Is it cheaper to live in the U.S.A?

by haujobbz 37 Replies latest jw friends

  • haujobbz

    Being from the uk i find the cost of living high, but according to most its much cheaper to live in the usa,i mean food is cheaper,fuel is cheaper,hi-fi is cheaper,i bet everything is cheaper,why the hell is it cheaper in the usa. So if im wrong convince me why im better off in the uk.

  • writerpen

    Because you have the best chocolate.

  • Mulan

    Having traveled in the UK, I have to say it IS cheaper to live here. But, you have such an amazing history..............and so many great antiquities. Nothing in this country is more than 2 or 3 hundred years old.

    It's a tradeoff wherever you live. If UK is home to you, you probably wouldn't be happy living here, and vice versa for me. I love going there though.

  • haujobbz

    What did you find cheaper in the uk ? RE:mulan

    Isnt chocalate good in the usa? RE:writerpen

  • Mulan

    I can't recall anything cheaper in the UK than in the US. Maybe the Bed and Breakfasts. We could stay in them for 30-40 pounds a night, and it included a GREAT breakfast. (1996, so it may not be that cheap now) Those are an incredibly good value. In the US, they are about $150 a night, including breakfast too.

    I think the chocolate here is better. Hersheys?? Yummy.

    Edited by - mulan on 8 August 2002 15:26:54

  • ballistic

    I would love to visit the USA.

    One major worry and question: I found out the other day that most beers over there have the alcohol content partly removed. Our beers on tap here range from 4 - 5 % and some real ales even up to 9 % in vol.

    What I want to know is, is this just because you have the 'proof' method of measuring or is it an actual strength difference. e.g. We are sold budweiser as an 'American' brand at 5% volume i.e. equal to 2 and a half units (1 pint being over the legal limit to drive) and I have been told that over there it is only 3%.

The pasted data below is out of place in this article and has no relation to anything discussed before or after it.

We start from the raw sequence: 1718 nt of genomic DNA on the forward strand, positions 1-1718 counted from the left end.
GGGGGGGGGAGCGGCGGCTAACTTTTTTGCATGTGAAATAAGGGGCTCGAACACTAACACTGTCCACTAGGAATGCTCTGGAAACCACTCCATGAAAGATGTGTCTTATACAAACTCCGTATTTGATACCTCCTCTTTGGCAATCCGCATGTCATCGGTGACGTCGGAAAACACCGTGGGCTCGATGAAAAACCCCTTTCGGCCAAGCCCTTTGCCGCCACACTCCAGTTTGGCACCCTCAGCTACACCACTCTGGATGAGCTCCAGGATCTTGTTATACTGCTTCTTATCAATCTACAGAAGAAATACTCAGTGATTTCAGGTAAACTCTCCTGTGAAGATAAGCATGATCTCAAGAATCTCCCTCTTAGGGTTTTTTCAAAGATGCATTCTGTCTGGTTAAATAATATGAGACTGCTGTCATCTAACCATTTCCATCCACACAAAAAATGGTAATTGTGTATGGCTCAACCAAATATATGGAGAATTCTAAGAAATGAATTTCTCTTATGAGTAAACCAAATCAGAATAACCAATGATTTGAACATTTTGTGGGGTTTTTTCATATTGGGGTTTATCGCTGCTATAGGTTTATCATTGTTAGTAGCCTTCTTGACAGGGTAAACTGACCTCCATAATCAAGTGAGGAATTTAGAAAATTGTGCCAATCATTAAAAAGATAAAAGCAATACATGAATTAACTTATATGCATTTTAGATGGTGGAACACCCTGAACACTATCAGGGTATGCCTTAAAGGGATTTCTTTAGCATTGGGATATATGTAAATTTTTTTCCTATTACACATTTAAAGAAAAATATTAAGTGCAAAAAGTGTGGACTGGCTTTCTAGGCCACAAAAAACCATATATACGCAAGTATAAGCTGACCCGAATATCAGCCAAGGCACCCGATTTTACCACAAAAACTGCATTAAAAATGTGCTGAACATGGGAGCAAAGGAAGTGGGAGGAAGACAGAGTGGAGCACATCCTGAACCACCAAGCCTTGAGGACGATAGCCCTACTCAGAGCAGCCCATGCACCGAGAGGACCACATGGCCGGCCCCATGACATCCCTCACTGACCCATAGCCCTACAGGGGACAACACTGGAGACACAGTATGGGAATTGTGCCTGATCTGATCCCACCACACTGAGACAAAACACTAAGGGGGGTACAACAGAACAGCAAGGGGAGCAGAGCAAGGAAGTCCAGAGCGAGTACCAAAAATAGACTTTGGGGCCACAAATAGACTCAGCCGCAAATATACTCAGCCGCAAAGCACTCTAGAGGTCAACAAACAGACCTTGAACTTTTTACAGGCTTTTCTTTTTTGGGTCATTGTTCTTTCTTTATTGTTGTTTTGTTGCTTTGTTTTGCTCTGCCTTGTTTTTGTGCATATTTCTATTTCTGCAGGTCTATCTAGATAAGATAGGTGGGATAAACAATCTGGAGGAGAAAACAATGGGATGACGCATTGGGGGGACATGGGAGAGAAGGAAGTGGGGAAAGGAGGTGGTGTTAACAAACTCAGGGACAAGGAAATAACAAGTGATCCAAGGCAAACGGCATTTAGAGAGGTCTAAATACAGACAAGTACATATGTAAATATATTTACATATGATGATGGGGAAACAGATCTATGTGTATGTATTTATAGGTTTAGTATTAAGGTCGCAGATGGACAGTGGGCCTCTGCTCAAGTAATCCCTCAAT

I also here bud 'light'?? is popular over there - is this some cultural difference, or are we just all alcofrolics in the UK?

  • AjaxMan

    I have to disagree with Mulan about the chocolate. I feel that chocolate, desserts and pastries in general are much better in Europe than in America. However, Mulan is right about cost of living here in America. I may add also it depends where in America are you living? Some states have higher state tax, property tax than others. Others don't have a state tax (Florida for example). Some states have higher property values than others. A lot depends also where in America too. Overall, I love living in America because you can get a helluva lot more for your money than in England.

    Mulan said

    If UK is home to you, you probably wouldn't be happy living here, and vice versa for me. I love going there though.

    That is true too and it may answer your question of why you're better off living in UK.



  • JanH

    It depends on whether you are a tourist or a local, I guess. The US is cheap for a tourist, especially for a western country, because a tourist will not have to pay the often very high prices of housing there.

    Norway is very expensive for tourists. But it's not that bad for locals. First,.we have a high average and median income. Even the lowest paying jobs here, like a shop clerk or a cleaner, will typically make $30,000 or more in a year. Second, housing is cheap, so a comparably larger part of a person's income is available for other uses. I know for a fact one of the most attractive flats in Bergen, Norway's 2nd largest city, top standard, in the dead center of the city, around 130 sq meters, cost less that $2200 a month. Try that in the second largest city in any other western country.A small studio-style flat, high standard, 3 minutes' walk from the absolute centre, like mine, cost $500 a month including heat & electricity.

    When Norwegians go abroad, they encounter the comparatively lower prices and gripe about how expensive it is back here. Of course, they don't have to pay for a flat in London, Paris or New York, just buy the cheap food, booze & clothes in the shops.

    On the flip side, Central-Europeans or Americans coming here are shell shocked when asked to pay $7 for a pint of beer, $1.20+ for a liter of petrol, or more than $2 for a bread. They don't get the advantage of our cheaper housing.

    Hotels everywhere are around the same price range.

    The reason is not so hard to see. Norway's area is about the size of Germany's. We have 4.5 million people here. The Germans have 90 million people. So housing is likely to be much cheaper. And it is.

    - Jan

  • ballistic

    Jan, do you know how much these things cost in pounds sterling? A pint of beer here costs between 1.90 - 2.50

  • haujobbz

    Norway pays that much to its workers "blimey"

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